As the territorial extension of a future Palestinian State continues to be a matter of contention, and with the seemingly never-ending expansion of Israeli settlements in the area of Jerusalem and the occupied territories,the preservation of historic Palestinian sites and buildings has become part of a Palestinian strategy for de facto state-building.
A large part of this heritage was lost in the aftermath of the war of 1948 when two thirds of all Arabic villages in the part of Palestine which became Israel, were wiped out. In the remaining parts of Palestine, Gaza and the West Bank, a lesser but similar form of destruction took place during and in the aftermath of the war of 1967,with whole villages being erased from the map. Under Israeli occupation destruction of cultural heritage has continued.
(Hey I wonder if the authors of this report are from Malmo?)
What kind of projects is the Centre for Cultural Heritage Preservation funding??
According to their website, on June 13 2007 the centre inaugurated the Dar Abu Swayy in Artas. There are few Abu Swayys in the world, incidentally one Daoud Abu Swayy (who was from Artas), carried out a suicide attack in Israel. He blew himself up in the Jerusalem Hilton. Coincidence??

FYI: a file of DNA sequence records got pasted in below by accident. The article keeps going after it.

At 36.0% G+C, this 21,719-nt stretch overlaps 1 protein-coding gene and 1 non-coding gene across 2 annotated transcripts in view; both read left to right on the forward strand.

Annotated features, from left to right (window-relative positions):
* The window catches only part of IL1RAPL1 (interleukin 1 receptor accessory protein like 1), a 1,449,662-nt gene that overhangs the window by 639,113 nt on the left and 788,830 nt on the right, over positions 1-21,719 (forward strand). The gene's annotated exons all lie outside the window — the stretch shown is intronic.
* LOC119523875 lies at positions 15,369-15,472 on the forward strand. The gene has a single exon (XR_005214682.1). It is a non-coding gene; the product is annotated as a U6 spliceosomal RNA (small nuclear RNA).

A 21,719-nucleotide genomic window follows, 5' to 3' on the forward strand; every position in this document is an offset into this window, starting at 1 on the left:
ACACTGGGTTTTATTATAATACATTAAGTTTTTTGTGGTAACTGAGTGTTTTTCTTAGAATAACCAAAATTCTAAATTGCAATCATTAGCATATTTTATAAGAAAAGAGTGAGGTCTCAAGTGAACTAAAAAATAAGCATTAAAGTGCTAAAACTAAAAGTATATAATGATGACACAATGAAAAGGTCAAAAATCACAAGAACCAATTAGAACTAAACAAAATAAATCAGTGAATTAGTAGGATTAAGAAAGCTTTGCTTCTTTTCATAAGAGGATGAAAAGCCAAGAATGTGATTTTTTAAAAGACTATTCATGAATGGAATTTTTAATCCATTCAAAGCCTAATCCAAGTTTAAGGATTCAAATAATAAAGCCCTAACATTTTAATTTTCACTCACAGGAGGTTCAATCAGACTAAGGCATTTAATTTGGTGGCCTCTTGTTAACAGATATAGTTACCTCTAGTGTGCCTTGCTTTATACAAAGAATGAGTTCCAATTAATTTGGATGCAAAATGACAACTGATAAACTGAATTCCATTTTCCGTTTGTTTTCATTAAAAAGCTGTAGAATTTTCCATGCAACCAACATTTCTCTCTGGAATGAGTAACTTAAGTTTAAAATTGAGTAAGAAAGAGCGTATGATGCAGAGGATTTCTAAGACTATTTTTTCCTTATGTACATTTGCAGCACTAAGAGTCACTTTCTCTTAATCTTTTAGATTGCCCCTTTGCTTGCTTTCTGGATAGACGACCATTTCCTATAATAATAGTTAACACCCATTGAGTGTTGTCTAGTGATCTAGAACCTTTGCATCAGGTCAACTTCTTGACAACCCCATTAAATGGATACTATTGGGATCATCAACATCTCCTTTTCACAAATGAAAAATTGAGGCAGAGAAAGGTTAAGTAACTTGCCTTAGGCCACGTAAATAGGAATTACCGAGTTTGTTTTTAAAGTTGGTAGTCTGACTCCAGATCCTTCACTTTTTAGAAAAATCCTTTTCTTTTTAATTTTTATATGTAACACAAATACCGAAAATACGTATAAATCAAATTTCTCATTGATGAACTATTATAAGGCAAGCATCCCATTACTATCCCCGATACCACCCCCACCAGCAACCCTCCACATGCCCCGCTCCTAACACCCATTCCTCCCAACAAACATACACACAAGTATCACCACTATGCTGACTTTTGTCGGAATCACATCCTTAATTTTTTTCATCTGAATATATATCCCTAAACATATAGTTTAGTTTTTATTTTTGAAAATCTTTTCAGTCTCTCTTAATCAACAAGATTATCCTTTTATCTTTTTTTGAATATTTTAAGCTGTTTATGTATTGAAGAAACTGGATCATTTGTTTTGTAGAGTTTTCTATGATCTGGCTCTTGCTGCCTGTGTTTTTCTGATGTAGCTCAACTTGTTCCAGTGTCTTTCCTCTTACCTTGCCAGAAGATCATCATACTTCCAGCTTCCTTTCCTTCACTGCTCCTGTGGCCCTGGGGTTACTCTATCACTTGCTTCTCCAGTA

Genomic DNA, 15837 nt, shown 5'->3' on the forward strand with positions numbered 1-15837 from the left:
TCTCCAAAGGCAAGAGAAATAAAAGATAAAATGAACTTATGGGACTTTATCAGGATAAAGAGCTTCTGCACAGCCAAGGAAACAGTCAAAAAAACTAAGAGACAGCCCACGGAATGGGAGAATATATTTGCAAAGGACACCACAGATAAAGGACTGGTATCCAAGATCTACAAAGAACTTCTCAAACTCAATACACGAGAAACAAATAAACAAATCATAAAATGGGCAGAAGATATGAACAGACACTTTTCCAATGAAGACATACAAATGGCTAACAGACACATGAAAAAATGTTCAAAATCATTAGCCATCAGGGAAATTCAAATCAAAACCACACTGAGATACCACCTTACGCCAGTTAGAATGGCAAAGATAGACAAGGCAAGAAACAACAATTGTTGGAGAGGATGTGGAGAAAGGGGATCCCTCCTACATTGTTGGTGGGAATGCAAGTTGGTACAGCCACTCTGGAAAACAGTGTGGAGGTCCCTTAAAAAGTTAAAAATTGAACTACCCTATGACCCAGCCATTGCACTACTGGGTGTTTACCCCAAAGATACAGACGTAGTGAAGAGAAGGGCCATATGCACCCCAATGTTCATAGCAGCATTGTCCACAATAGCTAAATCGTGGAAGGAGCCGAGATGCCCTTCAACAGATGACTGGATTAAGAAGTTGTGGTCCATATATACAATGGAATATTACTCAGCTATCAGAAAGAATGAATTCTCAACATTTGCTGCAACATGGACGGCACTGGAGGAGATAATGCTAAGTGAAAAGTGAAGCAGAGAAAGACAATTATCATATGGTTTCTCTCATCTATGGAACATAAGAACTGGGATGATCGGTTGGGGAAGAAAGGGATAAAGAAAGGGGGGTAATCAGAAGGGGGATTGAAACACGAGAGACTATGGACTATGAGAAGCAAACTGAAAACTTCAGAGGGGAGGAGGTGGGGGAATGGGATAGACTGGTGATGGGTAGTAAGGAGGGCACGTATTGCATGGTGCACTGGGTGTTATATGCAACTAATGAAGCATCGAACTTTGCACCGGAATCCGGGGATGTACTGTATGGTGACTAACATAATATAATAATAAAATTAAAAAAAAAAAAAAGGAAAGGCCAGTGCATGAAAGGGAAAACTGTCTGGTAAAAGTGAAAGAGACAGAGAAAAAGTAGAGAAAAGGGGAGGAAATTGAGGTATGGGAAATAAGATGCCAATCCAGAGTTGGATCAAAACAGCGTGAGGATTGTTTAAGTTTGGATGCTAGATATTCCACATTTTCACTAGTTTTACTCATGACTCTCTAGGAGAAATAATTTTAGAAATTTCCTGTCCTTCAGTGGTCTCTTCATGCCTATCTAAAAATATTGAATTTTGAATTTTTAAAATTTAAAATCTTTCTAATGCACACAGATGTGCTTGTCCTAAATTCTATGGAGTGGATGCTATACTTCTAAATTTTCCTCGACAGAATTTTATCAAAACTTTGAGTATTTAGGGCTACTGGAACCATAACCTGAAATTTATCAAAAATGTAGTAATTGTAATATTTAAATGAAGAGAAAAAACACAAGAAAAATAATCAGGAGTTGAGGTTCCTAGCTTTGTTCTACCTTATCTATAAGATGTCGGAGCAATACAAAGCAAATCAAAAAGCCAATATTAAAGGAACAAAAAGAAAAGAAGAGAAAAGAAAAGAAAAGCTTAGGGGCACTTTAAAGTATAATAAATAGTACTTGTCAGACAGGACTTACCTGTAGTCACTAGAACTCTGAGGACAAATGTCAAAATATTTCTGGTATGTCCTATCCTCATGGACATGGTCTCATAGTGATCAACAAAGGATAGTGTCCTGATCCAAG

Christiane Dabdoub Nasser wrote an article about her cookbook, which was published in This Week in Palestine. Here, in her own words, relating food and her cookbook to the need for Palestinians to triumph over the evil Israelis:
The incremental closures of the last few years, intermittent embargoes and an increasingly depressed economy have been looming factors in changing many people>s lives, including their eating habits, and the isolation of Jerusalem has been dramatic for aﬁcionados of cosmopolitan cooking who can no longer shop for these little extras that add a touch of exoticism on their table. I am quite aware that
gourmet experiences are not a priority when so many are deprived of the basic necessities of life, and am by no means trying to belittle the much graver existential concerns that arise as a result of the degradation of the political
and economic situation, and the moral issues that have surfaced as a result of the erection of this ignominious Segregation Wall, which is scarring our landscape at the four points of the horizon. I am just pointing out to yet another threatened aspect of our quotidian, our culinary habits, which cannot be eluded or underestimated. Small as it is in the larger scheme of our national survival, this aspect of our life reﬂects in fact another instance of the erosion of our culture and a regression of the remarkable cosmopolitanism it has proudly cultivated over the centuries and which had distinguished it in the region. When all indications point towards the threatening growth of a monolithic, mono-vocal culture in our midst, then everything should be of concern, even our food practices.
You can click here to read the full article. Check out the whole issue, which just doesn't really coincide with the whole life in Palestine is unliveable narrative.
So, when will Whole Foods start carrying an Israeli cookbook? Don't hold your breath.